Longhorn Hall of Honor: Carol Borgmann Robertson
Nov. 18, 2010
Carol Borgmann Robertson competed for Texas in a much simpler era.
Swim team members trained on dry land using rope ladders and performed unusual exercises like upside down sit-ups. Pre-dawn walks to the practice pool from the Kinsolving dormitory doubled as team-building and team-bonding exercises.
As they walked, they glanced upward toward the UT Tower. For Texas women's swimmers in the early 1980s, the Tower not only guided them -- it also provided their purpose.
In 1980, the UT women's athletics department was just seven years old. Never before had a women's team lit the Tower orange, the university's traditional way of honoring a national championship team. Robertson and the 1980-81 Longhorns became the first, a testament to what happens when team glory is an individual's only pursuit.
Robertson personified the term, "great teammate." She was a three-time AIAW national event champion in the medley relay events. Robertson was an All-American in 18 different races.
"I just enjoyed competing," Robertson says. "We all trained so hard because we wanted to be so good. We thought it would be neat for us to work hard and become the best. Nobody had ever lit that tower before."
Robertson also trained in the same lane as her friend and competitor, Jill Sterkel, another of UT's swimming greats and UT Hall of Honor member.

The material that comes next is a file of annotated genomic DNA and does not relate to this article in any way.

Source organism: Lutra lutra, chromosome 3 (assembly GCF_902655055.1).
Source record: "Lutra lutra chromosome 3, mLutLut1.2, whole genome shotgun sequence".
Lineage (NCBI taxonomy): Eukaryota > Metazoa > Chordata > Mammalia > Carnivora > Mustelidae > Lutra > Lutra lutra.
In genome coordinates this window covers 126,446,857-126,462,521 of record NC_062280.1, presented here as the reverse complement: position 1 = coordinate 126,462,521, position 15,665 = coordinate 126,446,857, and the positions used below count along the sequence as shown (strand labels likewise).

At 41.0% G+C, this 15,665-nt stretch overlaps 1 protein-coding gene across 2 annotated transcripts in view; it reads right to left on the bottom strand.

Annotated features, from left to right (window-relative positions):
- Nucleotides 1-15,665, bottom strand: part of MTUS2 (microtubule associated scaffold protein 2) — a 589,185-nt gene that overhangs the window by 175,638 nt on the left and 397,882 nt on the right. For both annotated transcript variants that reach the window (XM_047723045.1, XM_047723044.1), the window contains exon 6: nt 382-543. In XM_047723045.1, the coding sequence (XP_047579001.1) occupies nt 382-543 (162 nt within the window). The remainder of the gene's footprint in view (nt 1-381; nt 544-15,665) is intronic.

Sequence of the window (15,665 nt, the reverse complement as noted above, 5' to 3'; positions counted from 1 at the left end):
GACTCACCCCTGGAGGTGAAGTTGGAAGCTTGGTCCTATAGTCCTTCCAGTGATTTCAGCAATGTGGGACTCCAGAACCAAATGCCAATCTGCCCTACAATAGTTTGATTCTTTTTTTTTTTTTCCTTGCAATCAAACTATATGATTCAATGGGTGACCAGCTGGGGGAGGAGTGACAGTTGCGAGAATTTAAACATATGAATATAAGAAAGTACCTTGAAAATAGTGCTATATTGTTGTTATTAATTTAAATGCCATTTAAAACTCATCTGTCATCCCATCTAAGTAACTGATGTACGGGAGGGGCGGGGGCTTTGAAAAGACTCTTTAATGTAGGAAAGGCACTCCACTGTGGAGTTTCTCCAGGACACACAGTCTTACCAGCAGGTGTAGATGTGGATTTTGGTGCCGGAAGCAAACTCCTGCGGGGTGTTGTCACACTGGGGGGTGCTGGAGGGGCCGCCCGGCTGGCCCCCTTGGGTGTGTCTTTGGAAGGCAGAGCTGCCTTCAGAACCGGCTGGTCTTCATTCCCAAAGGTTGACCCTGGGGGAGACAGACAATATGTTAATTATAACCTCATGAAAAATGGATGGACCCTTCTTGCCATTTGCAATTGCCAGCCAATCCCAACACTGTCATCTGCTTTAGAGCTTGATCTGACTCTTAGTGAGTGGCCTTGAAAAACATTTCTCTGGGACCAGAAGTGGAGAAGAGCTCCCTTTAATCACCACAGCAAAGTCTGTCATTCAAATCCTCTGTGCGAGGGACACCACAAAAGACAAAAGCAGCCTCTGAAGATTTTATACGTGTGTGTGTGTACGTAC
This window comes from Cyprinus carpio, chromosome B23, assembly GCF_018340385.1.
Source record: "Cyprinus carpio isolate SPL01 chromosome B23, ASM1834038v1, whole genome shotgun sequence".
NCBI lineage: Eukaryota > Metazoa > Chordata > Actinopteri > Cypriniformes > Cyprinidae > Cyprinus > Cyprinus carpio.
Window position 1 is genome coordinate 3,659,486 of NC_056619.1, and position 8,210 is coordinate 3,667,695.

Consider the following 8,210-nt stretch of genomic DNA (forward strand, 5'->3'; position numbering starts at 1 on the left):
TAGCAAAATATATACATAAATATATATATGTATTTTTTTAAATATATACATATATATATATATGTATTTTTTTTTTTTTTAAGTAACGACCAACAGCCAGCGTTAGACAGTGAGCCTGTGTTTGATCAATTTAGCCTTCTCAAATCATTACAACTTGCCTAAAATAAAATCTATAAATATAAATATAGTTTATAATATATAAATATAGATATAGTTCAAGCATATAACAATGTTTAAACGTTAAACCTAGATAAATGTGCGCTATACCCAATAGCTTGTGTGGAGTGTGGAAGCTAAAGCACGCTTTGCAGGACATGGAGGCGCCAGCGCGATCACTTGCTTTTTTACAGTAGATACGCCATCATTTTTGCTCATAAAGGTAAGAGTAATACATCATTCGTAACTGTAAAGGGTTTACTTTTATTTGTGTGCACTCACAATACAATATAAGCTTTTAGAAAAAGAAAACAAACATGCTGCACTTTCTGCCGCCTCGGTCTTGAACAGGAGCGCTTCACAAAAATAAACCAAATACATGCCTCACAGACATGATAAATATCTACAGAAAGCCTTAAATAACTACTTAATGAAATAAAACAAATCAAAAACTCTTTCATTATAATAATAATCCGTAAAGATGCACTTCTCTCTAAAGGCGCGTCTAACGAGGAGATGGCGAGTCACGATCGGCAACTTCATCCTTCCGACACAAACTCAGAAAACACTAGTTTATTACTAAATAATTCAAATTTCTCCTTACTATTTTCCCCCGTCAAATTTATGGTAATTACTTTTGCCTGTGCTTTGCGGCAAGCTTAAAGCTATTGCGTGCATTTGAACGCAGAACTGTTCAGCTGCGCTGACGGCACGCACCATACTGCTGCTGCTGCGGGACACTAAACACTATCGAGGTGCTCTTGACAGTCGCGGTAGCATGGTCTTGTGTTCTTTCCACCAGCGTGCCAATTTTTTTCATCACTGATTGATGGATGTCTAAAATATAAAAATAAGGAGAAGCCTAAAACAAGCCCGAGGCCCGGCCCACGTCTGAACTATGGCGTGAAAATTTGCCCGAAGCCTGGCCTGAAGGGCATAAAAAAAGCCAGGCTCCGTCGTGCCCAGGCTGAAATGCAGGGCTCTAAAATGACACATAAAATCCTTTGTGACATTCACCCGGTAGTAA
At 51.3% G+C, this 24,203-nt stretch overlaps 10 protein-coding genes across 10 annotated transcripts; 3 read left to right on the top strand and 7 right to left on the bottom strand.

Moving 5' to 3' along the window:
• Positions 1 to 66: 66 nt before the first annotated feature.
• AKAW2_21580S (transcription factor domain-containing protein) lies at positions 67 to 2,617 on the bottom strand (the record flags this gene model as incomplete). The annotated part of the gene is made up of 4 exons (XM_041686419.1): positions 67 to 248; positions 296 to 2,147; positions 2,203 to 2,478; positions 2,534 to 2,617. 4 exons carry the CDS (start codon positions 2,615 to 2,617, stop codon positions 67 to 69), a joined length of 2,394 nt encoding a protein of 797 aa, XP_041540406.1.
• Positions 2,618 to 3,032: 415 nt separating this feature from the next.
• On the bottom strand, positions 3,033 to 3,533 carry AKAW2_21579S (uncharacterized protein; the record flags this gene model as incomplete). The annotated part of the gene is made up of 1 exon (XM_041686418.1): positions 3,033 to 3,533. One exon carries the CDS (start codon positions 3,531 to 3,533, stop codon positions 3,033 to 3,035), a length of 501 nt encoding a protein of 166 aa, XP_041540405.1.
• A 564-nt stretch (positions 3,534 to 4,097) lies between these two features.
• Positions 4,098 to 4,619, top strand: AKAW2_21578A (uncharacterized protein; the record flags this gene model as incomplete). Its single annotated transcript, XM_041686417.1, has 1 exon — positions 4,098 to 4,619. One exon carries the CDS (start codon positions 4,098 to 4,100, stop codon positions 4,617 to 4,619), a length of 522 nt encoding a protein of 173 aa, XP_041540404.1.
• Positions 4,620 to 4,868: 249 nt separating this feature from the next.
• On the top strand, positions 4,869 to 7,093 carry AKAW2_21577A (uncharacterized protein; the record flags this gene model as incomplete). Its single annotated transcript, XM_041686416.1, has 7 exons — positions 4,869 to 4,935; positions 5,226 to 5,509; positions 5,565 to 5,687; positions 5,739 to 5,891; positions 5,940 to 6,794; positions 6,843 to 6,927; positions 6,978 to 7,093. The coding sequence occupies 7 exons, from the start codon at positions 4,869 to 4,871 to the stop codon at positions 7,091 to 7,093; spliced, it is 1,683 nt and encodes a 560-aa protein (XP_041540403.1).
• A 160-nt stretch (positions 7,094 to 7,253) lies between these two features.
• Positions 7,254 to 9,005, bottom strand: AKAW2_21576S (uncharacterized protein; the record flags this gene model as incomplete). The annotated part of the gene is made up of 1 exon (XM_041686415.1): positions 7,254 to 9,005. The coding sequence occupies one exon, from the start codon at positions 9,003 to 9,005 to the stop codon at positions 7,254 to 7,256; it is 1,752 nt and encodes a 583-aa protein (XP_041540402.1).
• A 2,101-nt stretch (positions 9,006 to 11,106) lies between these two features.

"I became great because Carol pushed me there," Sterkel has said numerous times when reflecting on her own collegiate and Olympic success.
Together, under the direction of coach Paul Bergen, they helped lay the groundwork for what soon became the nation's top women's swimming and diving program.
When Texas won its first team title in 1981, Robertson won the 100 individual medley and was the third-highest point scorer at the national meet. She finished her career in similar style, winning both the 100 and 200 individual medleys as Texas won its second AIAW crown in 1982.
"We never assumed anything of ourselves. If we wanted something, we worked for it," Robertson says. "I looked up to Jill. She really was the glue who held everything together, and we all wanted to become great for each other."
Robertson earned her UT diploma in 1983 with an education degree, and she credits former academic counselor Dr. Sheila Rice as her inspiration.
"It's very rewarding to say that you have that degree hanging on your wall," Robertson says. "I struggled early with my discipline in the classroom. My junior year, I just cracked down. And I'm so thankful."
Today, Carol is program and staff director at Camp Longhorn in the Texas Hill Country. She and her husband, Bill - a member of UT's first men's swimming and diving team to win a NCAA team title - have four children: sons Jim, Will and Joe, and daughter, Fran.